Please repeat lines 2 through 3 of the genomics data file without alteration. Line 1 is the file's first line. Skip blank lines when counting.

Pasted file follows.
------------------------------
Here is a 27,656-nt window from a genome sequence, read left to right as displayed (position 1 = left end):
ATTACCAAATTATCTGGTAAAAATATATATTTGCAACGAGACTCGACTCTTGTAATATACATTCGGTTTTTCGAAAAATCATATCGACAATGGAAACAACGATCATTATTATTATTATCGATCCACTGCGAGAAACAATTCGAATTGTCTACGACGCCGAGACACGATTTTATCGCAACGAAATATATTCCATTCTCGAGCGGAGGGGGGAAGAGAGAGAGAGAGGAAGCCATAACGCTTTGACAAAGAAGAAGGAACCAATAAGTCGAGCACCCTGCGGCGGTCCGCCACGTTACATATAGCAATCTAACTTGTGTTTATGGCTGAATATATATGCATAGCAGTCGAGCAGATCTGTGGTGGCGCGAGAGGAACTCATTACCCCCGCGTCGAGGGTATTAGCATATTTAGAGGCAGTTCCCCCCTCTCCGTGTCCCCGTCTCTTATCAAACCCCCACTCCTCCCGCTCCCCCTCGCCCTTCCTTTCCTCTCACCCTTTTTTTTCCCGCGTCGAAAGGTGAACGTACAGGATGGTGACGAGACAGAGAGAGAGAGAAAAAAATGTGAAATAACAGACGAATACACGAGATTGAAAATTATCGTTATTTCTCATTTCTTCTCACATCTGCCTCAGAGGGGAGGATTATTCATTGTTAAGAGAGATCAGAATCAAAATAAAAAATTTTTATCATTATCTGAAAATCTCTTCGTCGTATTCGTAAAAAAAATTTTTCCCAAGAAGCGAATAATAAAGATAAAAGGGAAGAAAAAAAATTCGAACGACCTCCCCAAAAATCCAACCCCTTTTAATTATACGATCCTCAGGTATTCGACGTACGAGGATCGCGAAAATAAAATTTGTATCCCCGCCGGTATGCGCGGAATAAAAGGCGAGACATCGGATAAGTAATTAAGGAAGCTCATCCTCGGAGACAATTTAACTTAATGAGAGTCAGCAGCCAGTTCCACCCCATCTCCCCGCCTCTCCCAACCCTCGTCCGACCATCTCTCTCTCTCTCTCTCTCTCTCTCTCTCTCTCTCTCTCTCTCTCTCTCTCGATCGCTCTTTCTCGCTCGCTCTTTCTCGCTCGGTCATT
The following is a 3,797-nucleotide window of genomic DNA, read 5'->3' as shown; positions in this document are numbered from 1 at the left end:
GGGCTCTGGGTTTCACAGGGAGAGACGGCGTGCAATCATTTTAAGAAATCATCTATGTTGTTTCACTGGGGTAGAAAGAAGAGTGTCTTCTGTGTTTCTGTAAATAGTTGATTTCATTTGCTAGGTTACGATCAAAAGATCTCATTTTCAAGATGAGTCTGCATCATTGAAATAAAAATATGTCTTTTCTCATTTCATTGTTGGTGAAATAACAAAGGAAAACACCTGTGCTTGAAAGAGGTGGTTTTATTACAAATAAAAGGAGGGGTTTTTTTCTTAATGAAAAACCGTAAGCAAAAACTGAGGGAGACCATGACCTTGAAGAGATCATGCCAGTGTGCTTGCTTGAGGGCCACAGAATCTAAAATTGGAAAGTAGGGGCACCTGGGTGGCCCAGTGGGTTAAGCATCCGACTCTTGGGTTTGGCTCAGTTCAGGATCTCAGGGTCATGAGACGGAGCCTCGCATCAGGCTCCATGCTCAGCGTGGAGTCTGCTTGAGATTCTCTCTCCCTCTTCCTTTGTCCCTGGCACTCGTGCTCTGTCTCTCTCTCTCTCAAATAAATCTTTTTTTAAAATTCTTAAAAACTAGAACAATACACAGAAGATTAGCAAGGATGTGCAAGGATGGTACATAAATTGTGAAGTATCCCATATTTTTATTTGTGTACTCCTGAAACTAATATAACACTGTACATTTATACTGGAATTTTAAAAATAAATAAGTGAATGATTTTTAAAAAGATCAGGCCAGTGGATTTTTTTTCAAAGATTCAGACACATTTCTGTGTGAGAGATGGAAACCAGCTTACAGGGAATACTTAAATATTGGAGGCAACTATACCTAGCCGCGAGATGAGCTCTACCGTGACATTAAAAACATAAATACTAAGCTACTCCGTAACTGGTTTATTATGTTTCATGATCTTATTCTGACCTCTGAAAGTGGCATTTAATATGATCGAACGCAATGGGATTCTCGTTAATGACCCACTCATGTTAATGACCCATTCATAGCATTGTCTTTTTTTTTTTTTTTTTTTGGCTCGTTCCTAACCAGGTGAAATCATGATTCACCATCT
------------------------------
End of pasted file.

ATTACCAAATTATCTGGTAAAAATATATATTTGCAACGAGACTCGACTCTTGTAATATACATTCGGTTTTTCGAAAAATCATATCGACAATGGAAACAACGATCATTATTATTATTATCGATCCACTGCGAGAAACAATTCGAATTGTCTACGACGCCGAGACACGATTTTATCGCAACGAAATATATTCCATTCTCGAGCGGAGGGGGGAAGAGAGAGAGAGAGGAAGCCATAACGCTTTGACAAAGAAGAAGGAACCAATAAGTCGAGCACCCTGCGGCGGTCCGCCACGTTACATATAGCAATCTAACTTGTGTTTATGGCTGAATATATATGCATAGCAGTCGAGCAGATCTGTGGTGGCGCGAGAGGAACTCATTACCCCCGCGTCGAGGGTATTAGCATATTTAGAGGCAGTTCCCCCCTCTCCGTGTCCCCGTCTCTTATCAAACCCCCACTCCTCCCGCTCCCCCTCGCCCTTCCTTTCCTCTCACCCTTTTTTTTCCCGCGTCGAAAGGTGAACGTACAGGATGGTGACGAGACAGAGAGAGAGAGAAAAAAATGTGAAATAACAGACGAATACACGAGATTGAAAATTATCGTTATTTCTCATTTCTTCTCACATCTGCCTCAGAGGGGAGGATTATTCATTGTTAAGAGAGATCAGAATCAAAATAAAAAATTTTTATCATTATCTGAAAATCTCTTCGTCGTATTCGTAAAAAAAATTTTTCCCAAGAAGCGAATAATAAAGATAAAAGGGAAGAAAAAAAATTCGAACGACCTCCCCAAAAATCCAACCCCTTTTAATTATACGATCCTCAGGTATTCGACGTACGAGGATCGCGAAAATAAAATTTGTATCCCCGCCGGTATGCGCGGAATAAAAGGCGAGACATCGGATAAGTAATTAAGGAAGCTCATCCTCGGAGACAATTTAACTTAATGAGAGTCAGCAGCCAGTTCCACCCCATCTCCCCGCCTCTCCCAACCCTCGTCCGACCATCTCTCTCTCTCTCTCTCTCTCTCTCTCTCTCTCTCTCTCTCTCTCTCTCTCGATCGCTCTTTCTCGCTCGCTCTTTCTCGCTCGGTCATT
The following is a 3,797-nucleotide window of genomic DNA, read 5'->3' as shown; positions in this document are numbered from 1 at the left end: